Quick service restaurants ready to rebound and that's good news for convenience and gas
Nearly half of all food service establishments have been losing money every day of the pandemic.
Canadian restaurant operators are finally seeing the light at the end of the dark, dark tunnel of the ongoing global pandemic.
With re-openings happening across Canada, annual commercial foodservice sales are expected to increase to $63.9 billion in 2021. Quick-service restaurants are forecast to be the first to return to pre-pandemic levels in Q4 of 2021. Foodservice sales at full-service restaurants are predicted to rebound to pre-pandemic levels in Q2 2022 due to pent-up domestic household spending.
We anticipate the industry to grow to nearly $80 billion in 2022, representing a 3.8% increase over 2019 levels. While this is one way to view the performance of the foodservice industry, it doesn’t tell a complete story.
The overall size of the industry will have increased in 2022, and after adjusting for population and inflation, real per capita commercial foodservice sales will remain below pre-pandemic levels for the next few years.
Sales at the end of this year will remain 17% below pre-pandemic levels due to the weak first half of 2021, and by the end of 2022, real per capita foodservice spending at quick- and full-service restaurants are expected to reach 97% of pre-pandemic levels.
While these are all positive developments that will lead to stronger commercial foodservice sales in Canada, we are cautious when it comes to the timing of the recovery.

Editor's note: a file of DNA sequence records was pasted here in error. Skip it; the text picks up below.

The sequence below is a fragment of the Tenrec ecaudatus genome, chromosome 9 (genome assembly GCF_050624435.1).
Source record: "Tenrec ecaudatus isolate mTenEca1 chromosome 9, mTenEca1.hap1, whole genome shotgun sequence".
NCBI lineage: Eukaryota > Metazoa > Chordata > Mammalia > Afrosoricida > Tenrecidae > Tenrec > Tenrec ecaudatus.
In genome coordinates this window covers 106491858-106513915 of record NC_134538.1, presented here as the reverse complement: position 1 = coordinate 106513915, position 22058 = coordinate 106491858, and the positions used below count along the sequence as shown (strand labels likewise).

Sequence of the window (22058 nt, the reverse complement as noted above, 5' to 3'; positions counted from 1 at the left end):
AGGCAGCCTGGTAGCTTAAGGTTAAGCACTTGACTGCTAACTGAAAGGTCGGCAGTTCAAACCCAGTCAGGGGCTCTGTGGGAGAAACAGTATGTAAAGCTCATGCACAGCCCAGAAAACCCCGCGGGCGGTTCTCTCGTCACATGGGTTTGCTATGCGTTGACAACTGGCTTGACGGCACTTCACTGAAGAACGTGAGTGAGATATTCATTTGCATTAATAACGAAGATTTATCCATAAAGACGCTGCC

As we move into fall, weak foodservice spending by international visitors, the lack of business travel and meals, the threat of a fourth wave, and continued restrictions, for many restaurants, survival is still uncertain.
As much as they would like to stay focused on welcoming back their regulars, placing more orders with local farmers and creating more jobs for the communities they call home, all these things have become a lot harder since July 4th - the day when restaurants started losing access to the federal rent and wage subsidies.
That’s because after more than a year of operating under severe restrictions, most restaurants are drowning in debt that they had to incur just to keep the lights on.
The devastating impacts of this pandemic have not been felt equally by all Canadians. The stark reality is we can’t talk about revival and recovery if so many restaurants and small business owners are still struggling to survive.
Nearly half of all food service establishments have been losing money every day of the pandemic. They now face a long and difficult road to recovery, and will likely need at least a year to return to some semblance of normal.
While some sectors might be ready to resurface, in full force, from the COVID-19 tunnel, our local restaurants are still in it. Scaling back their subsidies before they’re able to stand on their own feet again has endangered an industry that is crucial to rebuilding our country’s economy.
Something that most Canadians don’t realize is that at least 95 cents of every dollar we spend at a restaurant goes directly back into our communities. That’s because even during the best of times, a typical Canadian restaurant has a pre-tax profit margin of less than 5%.
No other sector keeps so little in profit and returns so much to our economy: 95 per cent of all restaurant revenue typically goes toward local jobs, purchases from Canadian farmers, food and beverage producers and other food service industry suppliers, contributions to charity and more.
On behalf of our hardest-hit sector, Restaurants Canada is urging the federal government to scrap the scaling back of the rent and wage subsidies. We need to keep our local restaurants in the picture so they can keep feeding Canada’s recovery — literally and figuratively.
If we want to build back a stronger, more sustainable economy that continues to reflect our country’s incredible diversity, our industry is the best place to start.
Todd Barclay is president and CEO of Restaurants Canada.Visit SupportRestaurants.ca to find out how you can help raise save restaurants.